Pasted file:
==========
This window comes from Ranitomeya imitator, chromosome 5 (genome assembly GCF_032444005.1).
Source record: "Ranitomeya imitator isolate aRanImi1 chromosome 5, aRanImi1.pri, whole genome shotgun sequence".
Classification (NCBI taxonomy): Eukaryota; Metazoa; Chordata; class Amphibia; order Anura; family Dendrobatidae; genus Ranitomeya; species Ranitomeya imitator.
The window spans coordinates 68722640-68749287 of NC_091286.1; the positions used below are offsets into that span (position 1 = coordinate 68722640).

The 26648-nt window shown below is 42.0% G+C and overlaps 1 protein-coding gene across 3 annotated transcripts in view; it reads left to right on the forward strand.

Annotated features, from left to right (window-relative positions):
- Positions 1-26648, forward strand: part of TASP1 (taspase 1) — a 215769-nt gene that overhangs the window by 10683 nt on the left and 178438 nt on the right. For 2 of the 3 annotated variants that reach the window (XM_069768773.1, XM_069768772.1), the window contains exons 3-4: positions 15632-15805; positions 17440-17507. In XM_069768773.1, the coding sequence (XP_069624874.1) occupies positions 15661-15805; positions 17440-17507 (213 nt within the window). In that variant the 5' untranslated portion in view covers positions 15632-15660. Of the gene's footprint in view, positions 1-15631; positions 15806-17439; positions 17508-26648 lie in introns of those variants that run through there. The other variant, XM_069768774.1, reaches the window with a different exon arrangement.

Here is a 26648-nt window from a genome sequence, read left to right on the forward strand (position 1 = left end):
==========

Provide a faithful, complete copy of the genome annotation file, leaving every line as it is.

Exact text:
This window comes from Ranitomeya imitator, chromosome 5 (genome assembly GCF_032444005.1).
Source record: "Ranitomeya imitator isolate aRanImi1 chromosome 5, aRanImi1.pri, whole genome shotgun sequence".
Classification (NCBI taxonomy): Eukaryota; Metazoa; Chordata; class Amphibia; order Anura; family Dendrobatidae; genus Ranitomeya; species Ranitomeya imitator.
The window spans coordinates 68722640-68749287 of NC_091286.1; the positions used below are offsets into that span (position 1 = coordinate 68722640).

The 26648-nt window shown below is 42.0% G+C and overlaps 1 protein-coding gene across 3 annotated transcripts in view; it reads left to right on the forward strand.

Annotated features, from left to right (window-relative positions):
- Positions 1-26648, forward strand: part of TASP1 (taspase 1) — a 215769-nt gene that overhangs the window by 10683 nt on the left and 178438 nt on the right. For 2 of the 3 annotated variants that reach the window (XM_069768773.1, XM_069768772.1), the window contains exons 3-4: positions 15632-15805; positions 17440-17507. In XM_069768773.1, the coding sequence (XP_069624874.1) occupies positions 15661-15805; positions 17440-17507 (213 nt within the window). In that variant the 5' untranslated portion in view covers positions 15632-15660. Of the gene's footprint in view, positions 1-15631; positions 15806-17439; positions 17508-26648 lie in introns of those variants that run through there. The other variant, XM_069768774.1, reaches the window with a different exon arrangement.

Here is a 26648-nt window from a genome sequence, read left to right on the forward strand (position 1 = left end):